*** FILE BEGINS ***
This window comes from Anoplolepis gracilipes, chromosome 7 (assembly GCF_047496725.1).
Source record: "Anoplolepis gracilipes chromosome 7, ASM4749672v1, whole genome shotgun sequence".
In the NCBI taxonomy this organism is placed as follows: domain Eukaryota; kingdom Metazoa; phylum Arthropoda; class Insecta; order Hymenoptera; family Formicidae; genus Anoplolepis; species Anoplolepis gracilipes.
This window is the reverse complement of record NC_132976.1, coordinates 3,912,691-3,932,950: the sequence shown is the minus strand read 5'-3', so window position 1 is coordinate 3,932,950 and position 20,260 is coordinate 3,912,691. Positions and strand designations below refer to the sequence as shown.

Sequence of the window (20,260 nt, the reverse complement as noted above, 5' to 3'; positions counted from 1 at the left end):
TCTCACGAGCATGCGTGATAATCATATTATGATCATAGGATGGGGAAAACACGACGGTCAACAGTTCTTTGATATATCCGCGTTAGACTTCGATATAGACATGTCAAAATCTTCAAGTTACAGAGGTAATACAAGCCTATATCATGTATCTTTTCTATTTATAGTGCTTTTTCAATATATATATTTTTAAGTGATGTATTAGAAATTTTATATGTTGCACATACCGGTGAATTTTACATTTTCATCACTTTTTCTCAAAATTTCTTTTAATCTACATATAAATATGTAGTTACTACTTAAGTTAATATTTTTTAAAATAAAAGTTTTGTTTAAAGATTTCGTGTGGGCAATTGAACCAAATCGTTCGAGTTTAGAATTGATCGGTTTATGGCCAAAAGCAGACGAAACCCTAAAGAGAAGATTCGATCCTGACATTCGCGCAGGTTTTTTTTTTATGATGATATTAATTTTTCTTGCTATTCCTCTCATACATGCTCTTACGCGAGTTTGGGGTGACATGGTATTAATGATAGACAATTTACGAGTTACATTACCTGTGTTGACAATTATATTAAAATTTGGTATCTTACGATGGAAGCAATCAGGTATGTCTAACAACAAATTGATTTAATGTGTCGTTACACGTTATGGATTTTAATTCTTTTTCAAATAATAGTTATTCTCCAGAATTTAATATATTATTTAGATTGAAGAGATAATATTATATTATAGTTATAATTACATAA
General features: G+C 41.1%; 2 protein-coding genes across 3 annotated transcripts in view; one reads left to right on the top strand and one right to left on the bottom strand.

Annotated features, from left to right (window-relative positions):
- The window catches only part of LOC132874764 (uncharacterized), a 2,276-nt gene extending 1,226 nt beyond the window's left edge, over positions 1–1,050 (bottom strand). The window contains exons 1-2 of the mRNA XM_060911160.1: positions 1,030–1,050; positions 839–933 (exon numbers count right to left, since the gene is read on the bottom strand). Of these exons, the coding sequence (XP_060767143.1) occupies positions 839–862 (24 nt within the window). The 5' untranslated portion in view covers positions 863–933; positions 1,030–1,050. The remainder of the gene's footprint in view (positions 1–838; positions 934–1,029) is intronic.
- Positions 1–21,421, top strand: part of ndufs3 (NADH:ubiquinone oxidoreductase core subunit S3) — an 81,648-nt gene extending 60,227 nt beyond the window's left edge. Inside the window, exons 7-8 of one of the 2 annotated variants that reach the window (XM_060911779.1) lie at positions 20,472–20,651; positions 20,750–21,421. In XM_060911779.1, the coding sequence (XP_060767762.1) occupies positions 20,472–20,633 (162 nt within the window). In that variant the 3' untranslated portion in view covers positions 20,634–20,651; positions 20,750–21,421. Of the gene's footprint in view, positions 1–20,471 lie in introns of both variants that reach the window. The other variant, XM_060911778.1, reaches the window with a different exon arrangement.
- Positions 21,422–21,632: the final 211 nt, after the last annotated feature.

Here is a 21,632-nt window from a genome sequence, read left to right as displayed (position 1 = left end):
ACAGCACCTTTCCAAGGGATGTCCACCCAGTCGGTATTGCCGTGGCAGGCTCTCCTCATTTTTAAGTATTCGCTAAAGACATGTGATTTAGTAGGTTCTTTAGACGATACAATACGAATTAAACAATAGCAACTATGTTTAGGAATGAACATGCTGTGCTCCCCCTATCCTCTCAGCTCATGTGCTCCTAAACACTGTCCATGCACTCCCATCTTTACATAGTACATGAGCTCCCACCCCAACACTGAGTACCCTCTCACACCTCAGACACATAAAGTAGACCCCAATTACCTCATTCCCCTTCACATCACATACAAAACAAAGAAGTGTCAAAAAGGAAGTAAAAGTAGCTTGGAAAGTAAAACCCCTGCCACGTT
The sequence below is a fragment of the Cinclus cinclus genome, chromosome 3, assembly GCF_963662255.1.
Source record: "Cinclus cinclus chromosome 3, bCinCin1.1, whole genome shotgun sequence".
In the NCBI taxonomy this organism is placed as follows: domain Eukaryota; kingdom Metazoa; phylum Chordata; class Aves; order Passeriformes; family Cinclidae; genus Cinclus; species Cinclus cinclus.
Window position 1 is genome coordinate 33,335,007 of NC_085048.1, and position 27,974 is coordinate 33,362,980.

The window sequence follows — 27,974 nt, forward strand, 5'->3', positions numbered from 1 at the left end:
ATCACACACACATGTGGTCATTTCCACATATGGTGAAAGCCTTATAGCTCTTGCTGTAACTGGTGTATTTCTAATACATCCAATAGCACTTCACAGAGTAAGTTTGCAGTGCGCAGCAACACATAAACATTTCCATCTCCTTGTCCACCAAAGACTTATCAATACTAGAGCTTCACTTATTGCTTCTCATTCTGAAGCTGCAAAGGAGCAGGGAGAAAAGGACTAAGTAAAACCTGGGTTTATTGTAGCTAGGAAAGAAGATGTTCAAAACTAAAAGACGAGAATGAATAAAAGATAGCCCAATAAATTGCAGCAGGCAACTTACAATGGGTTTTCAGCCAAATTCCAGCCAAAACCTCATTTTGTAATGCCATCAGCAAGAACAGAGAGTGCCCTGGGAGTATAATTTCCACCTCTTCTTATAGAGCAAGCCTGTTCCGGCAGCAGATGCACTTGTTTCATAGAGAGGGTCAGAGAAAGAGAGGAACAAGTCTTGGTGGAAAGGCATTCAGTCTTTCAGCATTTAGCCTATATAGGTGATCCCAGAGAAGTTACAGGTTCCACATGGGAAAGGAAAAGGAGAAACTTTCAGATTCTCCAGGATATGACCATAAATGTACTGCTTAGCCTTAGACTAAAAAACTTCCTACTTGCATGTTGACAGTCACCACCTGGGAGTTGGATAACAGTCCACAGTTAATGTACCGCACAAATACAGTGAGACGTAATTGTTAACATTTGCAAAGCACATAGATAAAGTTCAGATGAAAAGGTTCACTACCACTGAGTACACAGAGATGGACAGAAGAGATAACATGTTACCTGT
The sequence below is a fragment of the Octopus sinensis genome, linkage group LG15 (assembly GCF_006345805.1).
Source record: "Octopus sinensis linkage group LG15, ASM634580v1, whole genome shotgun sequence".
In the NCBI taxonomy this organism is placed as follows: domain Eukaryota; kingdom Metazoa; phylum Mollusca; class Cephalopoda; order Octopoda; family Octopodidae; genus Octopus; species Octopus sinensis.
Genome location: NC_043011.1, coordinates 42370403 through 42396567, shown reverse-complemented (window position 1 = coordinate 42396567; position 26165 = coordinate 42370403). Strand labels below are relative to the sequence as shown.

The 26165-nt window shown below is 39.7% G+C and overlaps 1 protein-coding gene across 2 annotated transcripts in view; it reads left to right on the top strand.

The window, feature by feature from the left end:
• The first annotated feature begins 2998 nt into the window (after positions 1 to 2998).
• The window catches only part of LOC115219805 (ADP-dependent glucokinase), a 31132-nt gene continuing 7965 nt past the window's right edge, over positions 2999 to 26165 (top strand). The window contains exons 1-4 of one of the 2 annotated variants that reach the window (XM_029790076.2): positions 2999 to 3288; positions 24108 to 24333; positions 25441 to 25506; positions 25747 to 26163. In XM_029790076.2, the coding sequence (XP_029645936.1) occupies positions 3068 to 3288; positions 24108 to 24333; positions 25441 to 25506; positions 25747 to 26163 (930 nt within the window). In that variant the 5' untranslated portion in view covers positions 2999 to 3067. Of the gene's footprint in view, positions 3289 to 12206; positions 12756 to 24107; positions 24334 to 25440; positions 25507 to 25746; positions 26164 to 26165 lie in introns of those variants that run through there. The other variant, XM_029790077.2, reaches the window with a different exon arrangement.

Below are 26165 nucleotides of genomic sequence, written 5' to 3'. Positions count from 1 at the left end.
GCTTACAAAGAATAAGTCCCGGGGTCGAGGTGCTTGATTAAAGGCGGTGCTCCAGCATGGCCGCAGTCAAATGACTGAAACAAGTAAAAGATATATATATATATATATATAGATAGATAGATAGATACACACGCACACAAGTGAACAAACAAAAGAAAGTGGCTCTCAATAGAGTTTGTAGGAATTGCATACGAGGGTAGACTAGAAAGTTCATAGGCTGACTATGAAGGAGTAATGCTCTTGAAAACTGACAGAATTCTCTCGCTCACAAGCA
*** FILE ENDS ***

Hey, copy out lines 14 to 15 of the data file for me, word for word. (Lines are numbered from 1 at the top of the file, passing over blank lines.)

The sequence below is a fragment of the Cinclus cinclus genome, chromosome 3, assembly GCF_963662255.1.
Source record: "Cinclus cinclus chromosome 3, bCinCin1.1, whole genome shotgun sequence".